25th November 2021
Swiss banks criticized for Venezuela money laundering breaches
Swiss regulator the Financial Market Supervisory Authority (FINMA) has reprimanded two banks for breaking money laundering rules during their dealings with Venezuelan entities.
Wrapping up a five-year investigation into 30 banks suspected of breaches relating to Venezuela’s state oil company PDVSA, FINMA has criticized Lugano-based Banca Zarattini and CBH Compagnie Bancaire Helvétique in Geneva. It previously reprimanded two former chief executives of private bank Julius Bär and investment bank Credit Suisse, for anti-corruption failings.
FINMA began investigating Banca Zarattini in August 2019 over possible violations of money laundering rules between 2014 and 2018, linked to Venezuelan oil company PDVSA. In February 2020, CBH came under the spotlight after FINMA received information about possible violations of anti-money laundering (AML) rules between 2012 and 2020, in connection with Venezuelan clients.
Both banks were found to be “in breach of obligations to combat money laundering and their duties to put in place an appropriate risk management policy, representing a serious infringement of supervisory law.”
They also failed to carry out sufficient economic background checks into business relationships and transactions with increased money laundering risks, and lacked adequate documentation, FINMA said.
It has imposed a temporary ban on Banca Zarattini accepting new Venezuelan and politically exposed people (PEPs) as clients. CBH Bank has been told to terminate any remaining business relationships with Venezuelan clients and review other risky client relationships.
It is thought that the cooperation of both banks before and during proceedings, and the implementation of new operating, structural and HR-related processes to remove AML deficiencies has helped mitigate the penalties imposed. However, FINMA says it will carry out checks at both banks to ensure effective implementation.
Wider tensions between the EU and Venezuela
In November 2017, the EU imposed sanctions on Venezuela over concerns of “the continuing deterioration of democracy, the rule of law and human rights.” It imposed an embargo on arms, travel bans, and asset freezes on individuals. In February 2021, 19 leading Venezuelan officials were added to its sanctions list – bringing the total number of individuals subject to sanctions to 55.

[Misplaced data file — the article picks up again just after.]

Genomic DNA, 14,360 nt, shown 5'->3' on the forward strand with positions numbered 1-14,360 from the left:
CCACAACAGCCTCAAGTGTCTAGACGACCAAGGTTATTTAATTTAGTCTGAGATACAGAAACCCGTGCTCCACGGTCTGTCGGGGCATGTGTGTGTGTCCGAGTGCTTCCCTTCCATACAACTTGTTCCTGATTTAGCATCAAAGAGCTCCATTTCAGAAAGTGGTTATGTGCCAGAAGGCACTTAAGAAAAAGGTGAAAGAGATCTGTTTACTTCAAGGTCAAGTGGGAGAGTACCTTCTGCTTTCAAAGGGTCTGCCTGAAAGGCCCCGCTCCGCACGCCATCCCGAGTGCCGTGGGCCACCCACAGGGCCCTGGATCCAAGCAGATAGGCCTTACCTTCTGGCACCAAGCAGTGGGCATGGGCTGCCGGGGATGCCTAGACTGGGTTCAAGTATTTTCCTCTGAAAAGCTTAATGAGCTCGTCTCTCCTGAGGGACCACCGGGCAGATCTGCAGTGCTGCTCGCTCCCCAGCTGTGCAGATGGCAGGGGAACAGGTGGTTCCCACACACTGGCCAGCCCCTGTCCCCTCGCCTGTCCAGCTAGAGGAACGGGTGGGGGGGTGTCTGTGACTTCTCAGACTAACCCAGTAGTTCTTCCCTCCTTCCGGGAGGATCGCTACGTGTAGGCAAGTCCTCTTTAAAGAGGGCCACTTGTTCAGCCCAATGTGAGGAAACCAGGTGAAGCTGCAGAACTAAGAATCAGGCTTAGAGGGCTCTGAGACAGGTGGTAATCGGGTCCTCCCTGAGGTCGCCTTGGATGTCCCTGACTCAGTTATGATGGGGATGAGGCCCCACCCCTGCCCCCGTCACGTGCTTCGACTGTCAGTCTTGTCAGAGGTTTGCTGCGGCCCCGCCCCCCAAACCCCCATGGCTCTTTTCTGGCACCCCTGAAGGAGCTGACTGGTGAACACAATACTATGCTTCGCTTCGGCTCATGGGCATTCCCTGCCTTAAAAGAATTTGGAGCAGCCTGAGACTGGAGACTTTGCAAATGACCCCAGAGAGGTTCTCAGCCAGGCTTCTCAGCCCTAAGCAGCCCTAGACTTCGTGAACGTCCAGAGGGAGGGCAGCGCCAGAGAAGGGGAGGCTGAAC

In March 2018, Switzerland imposed similar sanctions, while continuing to provide humanitarian aid to Venezuela and the surrounding region. In 2019, Swiss direct investment in Venezuela stood at CHF2 billion and Swiss companies employed about 2,700 people in the country.
Switzerland’s censuring of five banks over dealings with Venezuela comes at a time when the US has seen several major AML events relating to Venezuela.
These include the conviction of AML expert Bruce Bagley, who helped launder over $2m meant for the poor in Venezuela, and the extradition to the US of Colombian businessman Alex Saab (known as a financial fixer for President Nicolás Maduro of Venezuela), who is accused of laundering $350m in illicit money – allegedly through Switzerland.
In January 2021, the US Treasury’s Office of Foreign Assets Control (OFAC) sanctioned three individuals, 14 entities, and six vessels for their ties to a network attempting to evade US sanctions on Venezuela’s oil sector.
Sanctioning Swissoil, based in Geneva, OFAC said it had participated in the scheme by assisting in the sale and shipping of Venezuelan-origin crude oil to buyers in Asia.
“Swissoil was designated today for operating in the oil sector of the Venezuelan economy and because it has materially assisted, sponsored, or provided financial, material, or technological support for, or goods or services to or in support of PDVSA,” OFAC said.
Takeaways for compliance teams
The Swiss regulator’s reprimands highlight the importance of regularly assessed, risk-based AML compliance programs as well as the reputational damage associated with sustained violations. Our State of Financial Crime 2021 survey showed that more than 60% of compliance teams frequently choose to incur AML fines and violations. The regulator’s focus on the reputational damage to these banks in this instance demonstrates the risk of compliance violations beyond monetary fines.
For compliance teams, it underlines the need to screen against up-to-date sanctions lists, including the latest politically exposed person (PEP) data, which can change frequently, particularly in politically turbulent countries such as Venezuela. It also shows the importance of keeping abreast of sanctions implementations in other countries, as well as escalating geopolitical situations that could impact your firm further down the line.
Read more about global sanctions in our 2021 guide.